The digital revolution, which is reshaping economic outcomes and employment, also has the ability to empower millions by providing new means and new jobs (28). These opportunities are expected to be provided by the statistical revolution. For many countries, it is important to put considerable reform in place, the most important of which is to change the current sterile teaching methods. This requires a large workforce. There is a lack of statistical graduates, as this science is not favored by students because its yield is weak, and neither its standing on the job ladder, nor the need for it, is clear.(29) The methodology of statistics itself needs to be developed in accordance with the tremendous technological development which the world is witnessing.(30). According to statisticians, there are tremendous opportunities for development and innovation within the vast amount of data awaiting conversion into the useful information that inspires decision-makers. Without analyzing the data, decision-makers cannot recognize the shortcomings that need to be developed; neither can new prospects be traced, nor developing countries rife with corruption benefit from the aid directed to them. Countries that cannot employ technologies and benefit from the statistical information revolution will never be attractive to investors, and thus will be overlooked. Achieving the sustainable human development goals set out by the United Nations requires a statistical revolution. A report by the Organization for Economic Co-operation and Development (OECD) entitled “Strengthening National Statistical Systems for Monitoring Global Goals” stressed the need for a “data revolution” in line with the report of the High Level Panel of Eminent Persons regarding the post-2015 Development Goals. The Panel’s vision is to build a framework that includes the production of more reliable and better data and statistics to help government keep track of the progress which they achieve and to ensure that it based on scientific evidence, and also to promote transparency.(31). “One-day, statistical thinking will be one of the most important requirements of a good citizen just like reading and writing”, said British author H. G. Wells, one of the founders of science fiction one hundred years ago.(32) Statistical science was limited to population censuses and the estimation of wealth and property to calculate taxes and collect the consequent state deductions (33). Its use also included collecting and organizing birth and death data to identify the available manpower in the country.(34)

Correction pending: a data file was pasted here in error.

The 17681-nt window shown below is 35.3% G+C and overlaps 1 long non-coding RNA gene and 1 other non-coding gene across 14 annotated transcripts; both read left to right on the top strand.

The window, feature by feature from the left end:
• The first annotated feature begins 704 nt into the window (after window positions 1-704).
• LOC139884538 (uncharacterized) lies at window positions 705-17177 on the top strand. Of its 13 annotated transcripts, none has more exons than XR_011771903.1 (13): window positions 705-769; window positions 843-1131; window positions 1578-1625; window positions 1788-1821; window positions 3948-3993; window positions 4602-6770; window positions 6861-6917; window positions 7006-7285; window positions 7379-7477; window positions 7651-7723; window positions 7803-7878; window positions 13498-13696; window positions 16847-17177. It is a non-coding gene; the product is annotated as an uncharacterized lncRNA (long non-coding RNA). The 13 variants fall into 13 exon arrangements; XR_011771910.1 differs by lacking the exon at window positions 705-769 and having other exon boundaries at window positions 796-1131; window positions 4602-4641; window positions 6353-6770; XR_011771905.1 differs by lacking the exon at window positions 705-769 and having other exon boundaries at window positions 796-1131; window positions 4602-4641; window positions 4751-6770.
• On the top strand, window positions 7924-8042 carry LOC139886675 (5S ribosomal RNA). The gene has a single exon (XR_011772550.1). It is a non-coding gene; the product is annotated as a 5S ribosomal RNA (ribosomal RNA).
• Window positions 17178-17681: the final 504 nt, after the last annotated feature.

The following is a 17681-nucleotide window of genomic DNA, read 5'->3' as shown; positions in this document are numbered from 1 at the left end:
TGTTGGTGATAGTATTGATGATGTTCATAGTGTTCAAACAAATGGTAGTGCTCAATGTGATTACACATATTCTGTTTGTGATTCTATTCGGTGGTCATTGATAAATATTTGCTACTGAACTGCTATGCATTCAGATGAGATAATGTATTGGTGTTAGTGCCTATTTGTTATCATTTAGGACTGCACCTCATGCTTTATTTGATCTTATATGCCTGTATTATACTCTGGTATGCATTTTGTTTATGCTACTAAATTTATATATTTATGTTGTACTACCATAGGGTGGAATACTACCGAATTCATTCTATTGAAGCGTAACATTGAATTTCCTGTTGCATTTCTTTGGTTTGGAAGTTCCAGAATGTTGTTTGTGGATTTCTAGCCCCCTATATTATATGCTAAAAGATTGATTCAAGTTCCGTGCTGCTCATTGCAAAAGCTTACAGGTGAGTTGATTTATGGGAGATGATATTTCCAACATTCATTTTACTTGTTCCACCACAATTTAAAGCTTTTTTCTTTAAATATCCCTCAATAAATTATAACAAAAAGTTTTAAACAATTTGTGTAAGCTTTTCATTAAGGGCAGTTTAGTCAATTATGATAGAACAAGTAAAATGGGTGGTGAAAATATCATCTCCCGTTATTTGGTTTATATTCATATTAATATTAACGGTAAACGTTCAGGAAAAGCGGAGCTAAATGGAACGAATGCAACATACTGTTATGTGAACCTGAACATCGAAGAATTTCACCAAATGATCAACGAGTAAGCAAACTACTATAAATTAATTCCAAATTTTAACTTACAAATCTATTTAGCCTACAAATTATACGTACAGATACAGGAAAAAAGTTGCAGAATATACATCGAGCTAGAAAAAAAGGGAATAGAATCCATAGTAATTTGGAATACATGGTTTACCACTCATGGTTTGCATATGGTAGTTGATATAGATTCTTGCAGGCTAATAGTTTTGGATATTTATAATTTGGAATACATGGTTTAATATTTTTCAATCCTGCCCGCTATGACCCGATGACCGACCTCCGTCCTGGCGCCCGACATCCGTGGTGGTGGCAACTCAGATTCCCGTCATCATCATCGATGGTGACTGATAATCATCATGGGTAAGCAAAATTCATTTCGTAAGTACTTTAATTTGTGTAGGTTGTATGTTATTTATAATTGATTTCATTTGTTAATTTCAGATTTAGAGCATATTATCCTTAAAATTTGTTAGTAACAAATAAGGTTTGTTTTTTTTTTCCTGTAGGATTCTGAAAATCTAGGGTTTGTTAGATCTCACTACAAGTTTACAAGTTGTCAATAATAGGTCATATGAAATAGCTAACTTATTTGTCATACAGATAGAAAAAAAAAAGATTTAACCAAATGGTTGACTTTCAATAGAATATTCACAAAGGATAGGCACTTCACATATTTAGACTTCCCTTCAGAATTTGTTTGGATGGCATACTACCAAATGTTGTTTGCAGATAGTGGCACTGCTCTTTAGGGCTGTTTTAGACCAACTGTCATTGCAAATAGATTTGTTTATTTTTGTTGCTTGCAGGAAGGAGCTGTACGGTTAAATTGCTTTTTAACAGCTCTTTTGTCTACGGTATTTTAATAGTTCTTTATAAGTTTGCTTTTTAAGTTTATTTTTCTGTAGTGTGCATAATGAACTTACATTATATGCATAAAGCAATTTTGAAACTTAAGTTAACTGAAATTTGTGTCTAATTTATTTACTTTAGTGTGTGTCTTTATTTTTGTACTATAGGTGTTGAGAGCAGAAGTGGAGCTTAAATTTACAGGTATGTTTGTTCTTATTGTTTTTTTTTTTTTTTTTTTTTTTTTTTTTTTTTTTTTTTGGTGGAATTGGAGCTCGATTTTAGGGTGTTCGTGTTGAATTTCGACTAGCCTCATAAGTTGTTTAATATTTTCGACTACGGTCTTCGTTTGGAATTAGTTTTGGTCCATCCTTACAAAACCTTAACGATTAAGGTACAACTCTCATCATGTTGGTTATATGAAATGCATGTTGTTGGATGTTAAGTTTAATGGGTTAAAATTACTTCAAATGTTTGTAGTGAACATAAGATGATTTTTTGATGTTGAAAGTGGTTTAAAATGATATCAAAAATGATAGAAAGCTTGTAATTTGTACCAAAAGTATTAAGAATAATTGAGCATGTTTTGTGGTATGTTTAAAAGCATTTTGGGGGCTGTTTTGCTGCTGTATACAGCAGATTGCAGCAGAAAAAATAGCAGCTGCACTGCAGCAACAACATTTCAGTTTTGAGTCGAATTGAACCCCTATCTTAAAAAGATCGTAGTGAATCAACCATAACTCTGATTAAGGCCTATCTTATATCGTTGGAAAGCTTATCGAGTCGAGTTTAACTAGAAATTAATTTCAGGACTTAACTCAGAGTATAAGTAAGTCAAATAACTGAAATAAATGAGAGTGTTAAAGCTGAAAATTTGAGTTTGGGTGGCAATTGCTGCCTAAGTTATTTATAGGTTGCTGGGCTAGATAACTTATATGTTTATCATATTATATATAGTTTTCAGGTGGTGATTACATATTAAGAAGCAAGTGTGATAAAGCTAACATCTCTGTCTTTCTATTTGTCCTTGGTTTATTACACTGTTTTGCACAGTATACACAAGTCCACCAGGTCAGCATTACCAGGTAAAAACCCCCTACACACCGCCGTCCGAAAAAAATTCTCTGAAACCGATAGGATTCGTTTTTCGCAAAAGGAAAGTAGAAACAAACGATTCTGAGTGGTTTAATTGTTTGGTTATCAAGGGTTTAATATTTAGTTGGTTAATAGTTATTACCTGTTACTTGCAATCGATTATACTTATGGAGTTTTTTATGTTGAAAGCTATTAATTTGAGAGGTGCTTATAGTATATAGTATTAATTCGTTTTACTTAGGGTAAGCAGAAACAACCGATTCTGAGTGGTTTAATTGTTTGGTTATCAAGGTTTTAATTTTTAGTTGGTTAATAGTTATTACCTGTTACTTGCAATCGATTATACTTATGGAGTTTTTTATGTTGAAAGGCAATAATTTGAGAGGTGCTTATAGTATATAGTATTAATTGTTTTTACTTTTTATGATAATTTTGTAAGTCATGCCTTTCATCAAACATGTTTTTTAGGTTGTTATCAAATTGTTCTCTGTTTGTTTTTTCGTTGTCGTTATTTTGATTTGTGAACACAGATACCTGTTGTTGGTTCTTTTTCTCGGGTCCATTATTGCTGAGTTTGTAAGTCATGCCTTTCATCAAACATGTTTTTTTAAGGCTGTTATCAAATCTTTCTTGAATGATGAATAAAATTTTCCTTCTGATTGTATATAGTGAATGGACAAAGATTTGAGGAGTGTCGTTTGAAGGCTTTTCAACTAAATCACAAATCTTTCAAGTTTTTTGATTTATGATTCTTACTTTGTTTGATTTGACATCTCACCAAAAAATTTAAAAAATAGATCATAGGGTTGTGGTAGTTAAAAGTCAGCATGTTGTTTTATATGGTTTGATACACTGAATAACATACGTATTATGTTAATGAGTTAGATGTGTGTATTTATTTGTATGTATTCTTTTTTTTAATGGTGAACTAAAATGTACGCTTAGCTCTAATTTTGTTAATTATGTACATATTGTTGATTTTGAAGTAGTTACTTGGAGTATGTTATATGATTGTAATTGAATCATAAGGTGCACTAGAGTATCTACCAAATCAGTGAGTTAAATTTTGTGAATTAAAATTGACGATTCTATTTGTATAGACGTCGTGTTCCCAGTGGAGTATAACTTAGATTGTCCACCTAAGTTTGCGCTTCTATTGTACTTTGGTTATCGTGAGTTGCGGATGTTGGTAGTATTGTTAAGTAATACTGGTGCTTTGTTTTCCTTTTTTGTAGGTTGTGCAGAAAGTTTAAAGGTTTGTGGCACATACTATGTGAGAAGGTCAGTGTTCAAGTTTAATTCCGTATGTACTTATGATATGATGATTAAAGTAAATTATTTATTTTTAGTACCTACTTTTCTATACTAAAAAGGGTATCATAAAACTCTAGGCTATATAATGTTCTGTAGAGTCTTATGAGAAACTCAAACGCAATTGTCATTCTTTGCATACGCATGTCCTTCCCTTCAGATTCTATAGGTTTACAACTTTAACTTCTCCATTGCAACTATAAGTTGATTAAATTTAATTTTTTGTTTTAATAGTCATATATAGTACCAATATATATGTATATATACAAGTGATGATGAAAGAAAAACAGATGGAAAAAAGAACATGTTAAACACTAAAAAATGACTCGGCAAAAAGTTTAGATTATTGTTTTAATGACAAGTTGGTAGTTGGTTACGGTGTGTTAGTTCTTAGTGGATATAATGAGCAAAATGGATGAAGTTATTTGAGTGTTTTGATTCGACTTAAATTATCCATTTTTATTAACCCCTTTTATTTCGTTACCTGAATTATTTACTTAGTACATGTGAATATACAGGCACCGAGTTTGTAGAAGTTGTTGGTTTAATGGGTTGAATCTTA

Achieving scores on indicators should be the goal which every country seeks to achieve. Precise scientific classification now provides motivation. Departments, agencies, administrations, and statistical offices are expected to provide consultation to various developing countries that wish to catch up with globalization. Without statistical planning, there can be no effective development, since all aid and help will have been in vain. The statistical revolution will focus on statistical planning and helping countries to think statistically so they may benefit from the aid and expertise provided by the United Nations and donor countries to enable them to keep in step with the current global digital economy. The Partnership in Statistics for Development in the 21st Century (PARIS 21), a statistical partnership organization, was established for the purpose of development in the twenty-first century (35). It is a global partnership between developing and developed countries that enhances national statistical abilities, coordinates them, and uses them in the process of decision-making at regional, national, and international levels. Frameworks have already been put in place to achieve the global statistical partnership and to begin the coordination of a participatory debate regarding the necessary data and abilities worldwide to meet the challenge represented in monitoring the development framework post-2015.(36) The Busan Action Plan for Statistics also provides a useful framework through which national statistical capacities can be further developed. This Plan emphasizes the role of the National Strategies Organization, which brings data users together with producers to develop statistics (NSDSs). However, this organization will need new priorities and support with more financial investments.(37) The assistance provided by the United Nations and various aid organizations to developing countries over the years would have had greater influence if, first, the United Nations and aid organizations had focused on helping countries to think statistically. Thus, global statistical planning will help to avoid the waste of resources. An innovative international statistics mechanism is what will move the world in the future!

Dr. Sumaya Adam Eisa

Dr. Sumaya Adam Eisa

Senior Researcher

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Areas of Expertise

  • Writing
  • Research
  • Editing
  • Translation


  • PhD, Fictional Genre Translaion
  • M. A. in Translation & Interpretation, American University of Sharjah, UAE
  • B. Sc. In Rural Economics, University of Khartoum, Sudan


Skilled writer dedicated to work to high standards with extreme commitment to meet deadlines and assure output accuracy. A dynamic experienced translator, translated for the FAO and other regional and international organizations. The Sole Author of Fisheries and Marine Science Dictionary, English-Arabic, the first of its kind in the Arab world. CEO and Founder of TBLT, Khartoum, the Translation Firm which translated the Legislation of the State of Qatar. Has great experience in the fields of scientific research, business and technical writing and translation. In addition to translation of hundreds of economic, administrative and scientific reports and studies. Volunteered in women and other non-governmental associations.